DETROIT

Manuel 'Matty' Moroun Sentenced In Ambassador Bridge Company Gateway Project Suit

The Michigan Court of Appeals released Detroit International Bridge Company owner Manuel "Matty" Moroun and president Dan Stamper from Wayne County Jail Friday evening after the two men spent the night behind bars.

Moroun and Stamper appeared in court Thursday to face sentencing on contempt of court charges in an ongoing dispute between the Ambassador Bridge company and the Michigan Department of Transportation.

Wayne County Circuit Judge Prentis Edwards sent Moroun and DIBC President Dan Stamper to jail for failing to comply with a court order to finish construction on the Gateway project, which is meant to connect the Ambassador Bridge to area freeways.

Edwards's ruling was expected to place Moroun and Stamper in jail pending completion of DIBC's portion of the Gateway project. Working to avoid extended jail time, lawyers for the two men filed a motion requesting their clients to be released pending appeal. Their initial request was denied on Thursday evening, but according to Crain's Detroit, a court panel put a stay on Judge Edwards's order.

Moroun left the courthouse on Friday night with Stamper, greeted by son Matthew Moroun, the Free Press reported.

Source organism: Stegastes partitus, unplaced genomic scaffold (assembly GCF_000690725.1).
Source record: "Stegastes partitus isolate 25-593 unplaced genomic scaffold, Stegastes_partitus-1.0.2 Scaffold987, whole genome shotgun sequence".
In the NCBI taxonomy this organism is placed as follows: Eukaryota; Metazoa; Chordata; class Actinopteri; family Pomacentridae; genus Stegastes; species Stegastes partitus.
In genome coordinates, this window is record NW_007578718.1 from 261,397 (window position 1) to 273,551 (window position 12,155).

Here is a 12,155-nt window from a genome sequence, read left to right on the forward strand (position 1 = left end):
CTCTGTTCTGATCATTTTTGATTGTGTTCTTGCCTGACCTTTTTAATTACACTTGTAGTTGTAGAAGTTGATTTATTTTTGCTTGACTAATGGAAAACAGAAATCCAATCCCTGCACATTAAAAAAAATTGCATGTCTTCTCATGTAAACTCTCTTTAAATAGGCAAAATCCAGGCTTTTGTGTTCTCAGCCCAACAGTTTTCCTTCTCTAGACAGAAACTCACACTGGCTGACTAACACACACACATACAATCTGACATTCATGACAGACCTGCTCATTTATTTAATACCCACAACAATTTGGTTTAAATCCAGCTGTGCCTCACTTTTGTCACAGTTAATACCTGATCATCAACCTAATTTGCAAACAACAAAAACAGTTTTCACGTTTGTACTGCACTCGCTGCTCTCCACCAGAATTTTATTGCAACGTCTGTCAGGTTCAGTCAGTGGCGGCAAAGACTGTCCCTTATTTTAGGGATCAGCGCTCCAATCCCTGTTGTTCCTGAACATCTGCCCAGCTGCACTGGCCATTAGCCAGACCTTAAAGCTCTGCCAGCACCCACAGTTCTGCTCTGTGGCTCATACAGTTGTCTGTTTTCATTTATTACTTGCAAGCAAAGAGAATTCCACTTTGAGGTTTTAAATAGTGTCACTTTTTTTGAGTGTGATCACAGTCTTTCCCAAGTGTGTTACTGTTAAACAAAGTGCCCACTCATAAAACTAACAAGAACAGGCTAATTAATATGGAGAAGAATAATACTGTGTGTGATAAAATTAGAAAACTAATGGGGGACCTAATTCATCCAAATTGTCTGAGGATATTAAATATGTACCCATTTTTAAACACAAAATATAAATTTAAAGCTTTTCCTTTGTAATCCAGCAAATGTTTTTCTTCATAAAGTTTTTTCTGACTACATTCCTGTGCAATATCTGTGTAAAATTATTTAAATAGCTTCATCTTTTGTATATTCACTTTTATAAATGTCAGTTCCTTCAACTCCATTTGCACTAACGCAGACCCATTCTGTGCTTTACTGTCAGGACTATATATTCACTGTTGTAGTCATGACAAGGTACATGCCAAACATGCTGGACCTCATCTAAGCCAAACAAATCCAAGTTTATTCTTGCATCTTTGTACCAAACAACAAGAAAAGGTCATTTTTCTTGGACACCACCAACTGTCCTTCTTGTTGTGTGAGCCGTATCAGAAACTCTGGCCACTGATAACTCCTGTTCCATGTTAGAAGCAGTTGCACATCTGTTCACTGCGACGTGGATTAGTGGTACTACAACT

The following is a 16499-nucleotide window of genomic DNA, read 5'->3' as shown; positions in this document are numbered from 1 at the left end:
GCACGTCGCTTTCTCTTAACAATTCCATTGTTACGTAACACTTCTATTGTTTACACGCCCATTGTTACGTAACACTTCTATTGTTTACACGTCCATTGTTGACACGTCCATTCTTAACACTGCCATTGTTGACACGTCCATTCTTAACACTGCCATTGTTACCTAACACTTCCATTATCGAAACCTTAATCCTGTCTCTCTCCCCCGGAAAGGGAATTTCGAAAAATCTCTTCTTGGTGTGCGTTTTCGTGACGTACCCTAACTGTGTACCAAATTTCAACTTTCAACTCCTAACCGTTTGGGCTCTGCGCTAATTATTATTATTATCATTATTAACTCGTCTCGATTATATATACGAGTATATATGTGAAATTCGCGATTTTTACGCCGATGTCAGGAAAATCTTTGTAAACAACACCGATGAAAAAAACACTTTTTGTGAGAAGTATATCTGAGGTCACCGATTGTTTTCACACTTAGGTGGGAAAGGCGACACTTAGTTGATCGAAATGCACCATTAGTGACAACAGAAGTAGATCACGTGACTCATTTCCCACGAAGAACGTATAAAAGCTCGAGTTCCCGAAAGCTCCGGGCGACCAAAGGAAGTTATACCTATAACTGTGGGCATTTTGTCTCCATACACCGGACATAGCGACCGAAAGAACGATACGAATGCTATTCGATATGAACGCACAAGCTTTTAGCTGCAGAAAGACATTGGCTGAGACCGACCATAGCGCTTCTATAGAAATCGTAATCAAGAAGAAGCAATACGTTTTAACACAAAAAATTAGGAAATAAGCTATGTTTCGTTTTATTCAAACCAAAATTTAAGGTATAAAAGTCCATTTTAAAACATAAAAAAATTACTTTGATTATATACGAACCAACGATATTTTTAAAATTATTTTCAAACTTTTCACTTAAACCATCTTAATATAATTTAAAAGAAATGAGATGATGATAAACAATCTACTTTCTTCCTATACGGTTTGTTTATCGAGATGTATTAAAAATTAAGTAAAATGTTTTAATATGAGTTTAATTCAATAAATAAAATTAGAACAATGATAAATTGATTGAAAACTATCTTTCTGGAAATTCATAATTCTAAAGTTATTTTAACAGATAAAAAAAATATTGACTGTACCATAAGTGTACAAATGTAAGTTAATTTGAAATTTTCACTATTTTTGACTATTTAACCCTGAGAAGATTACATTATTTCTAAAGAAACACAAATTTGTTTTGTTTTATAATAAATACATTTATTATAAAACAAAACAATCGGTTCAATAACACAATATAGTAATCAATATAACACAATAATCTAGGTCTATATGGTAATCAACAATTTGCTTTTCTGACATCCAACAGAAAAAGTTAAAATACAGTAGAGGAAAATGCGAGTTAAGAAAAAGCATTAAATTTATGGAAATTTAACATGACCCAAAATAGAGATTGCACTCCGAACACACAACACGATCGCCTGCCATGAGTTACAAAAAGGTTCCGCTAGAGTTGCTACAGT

"I'm fine. I love our country," he told reporters. "It's the best country in the world."

The dispute began with a 2004 agreement between MDOT and DIBC that directed the agency and the company to build separate parts of the Gateway project, but MDOT alleges the bridge company did not follow the agreed-upon plan. In February 2010, Judge Edwards ruled in the government agency's favor, ordering DIBC to properly complete the project.

In November, Edwards found Moroun and Stamper in contempt of court for failing to complete the construction work.

In December, Moroun's attorneys filed a motion to excuse him from the case, claiming Moroun is not the owner of DIBC. Instead, DIBC is owned by DIBC Holdings, Inc., attorneys said, and the "Manuel J. Moroun Trust ... is a minority owner of DIBC Holdings."

Edwards dismissed that argument, but lawyers sought to keep the 84-year-old billionaire out of jail by tendering his resignation, or even offering to serve the sentence on Moroun's behalf, Local 4 News reports.

DIBC and Moroun have long faced intense criticism from residents of the Southwest Detroit neighborhood where the bridge is located. Community members say bridge-related truck traffic on city streets is hazardous, causing air pollution and endangering motorists.

Local activists teamed up with Occupy Detroit in October to protest DIBC, blocking traffic on the bridge.

Joe McGuire, a member of Occupy Detroit's Direct Action committee, was part of the Ambassador Bridge protest.

"I'm happy to see the right people being put in jail for once," he said. "Instead of all the people who were protesting the 1 percent and the crimes they commit, you actually have the people who committed those crimes going to jail."

"I'm sure the people in the Southwest community around the bridge are feeling some sort of validation," he added.

Moroun and Stamper are due back in court Feb. 2.

This is a developing story.